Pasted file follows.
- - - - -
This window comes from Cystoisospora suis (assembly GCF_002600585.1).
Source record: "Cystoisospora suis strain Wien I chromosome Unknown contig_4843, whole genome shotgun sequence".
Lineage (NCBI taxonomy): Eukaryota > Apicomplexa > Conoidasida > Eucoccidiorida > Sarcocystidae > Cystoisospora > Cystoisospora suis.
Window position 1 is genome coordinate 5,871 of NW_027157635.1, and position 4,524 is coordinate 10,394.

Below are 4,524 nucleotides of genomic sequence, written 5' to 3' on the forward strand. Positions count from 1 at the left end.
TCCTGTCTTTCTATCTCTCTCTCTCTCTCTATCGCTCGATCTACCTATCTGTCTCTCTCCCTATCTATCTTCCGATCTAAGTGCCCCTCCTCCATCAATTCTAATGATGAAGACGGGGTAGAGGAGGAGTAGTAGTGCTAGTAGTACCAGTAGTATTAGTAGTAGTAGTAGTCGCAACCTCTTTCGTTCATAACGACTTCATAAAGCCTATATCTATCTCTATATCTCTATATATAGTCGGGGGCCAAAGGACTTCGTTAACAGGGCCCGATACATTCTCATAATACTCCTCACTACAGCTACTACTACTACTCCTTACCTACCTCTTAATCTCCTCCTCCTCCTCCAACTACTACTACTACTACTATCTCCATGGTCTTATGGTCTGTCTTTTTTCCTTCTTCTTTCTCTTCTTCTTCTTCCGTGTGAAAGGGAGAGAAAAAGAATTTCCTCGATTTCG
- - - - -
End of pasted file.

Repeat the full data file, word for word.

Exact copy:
This window comes from Cystoisospora suis (assembly GCF_002600585.1).
Source record: "Cystoisospora suis strain Wien I chromosome Unknown contig_4843, whole genome shotgun sequence".
Lineage (NCBI taxonomy): Eukaryota > Apicomplexa > Conoidasida > Eucoccidiorida > Sarcocystidae > Cystoisospora > Cystoisospora suis.
Window position 1 is genome coordinate 5,871 of NW_027157635.1, and position 4,524 is coordinate 10,394.

Below are 4,524 nucleotides of genomic sequence, written 5' to 3' on the forward strand. Positions count from 1 at the left end.
TCCTGTCTTTCTATCTCTCTCTCTCTCTCTATCGCTCGATCTACCTATCTGTCTCTCTCCCTATCTATCTTCCGATCTAAGTGCCCCTCCTCCATCAATTCTAATGATGAAGACGGGGTAGAGGAGGAGTAGTAGTGCTAGTAGTACCAGTAGTATTAGTAGTAGTAGTAGTCGCAACCTCTTTCGTTCATAACGACTTCATAAAGCCTATATCTATCTCTATATCTCTATATATAGTCGGGGGCCAAAGGACTTCGTTAACAGGGCCCGATACATTCTCATAATACTCCTCACTACAGCTACTACTACTACTCCTTACCTACCTCTTAATCTCCTCCTCCTCCTCCAACTACTACTACTACTACTATCTCCATGGTCTTATGGTCTGTCTTTTTTCCTTCTTCTTTCTCTTCTTCTTCTTCCGTGTGAAAGGGAGAGAAAAAGAATTTCCTCGATTTCG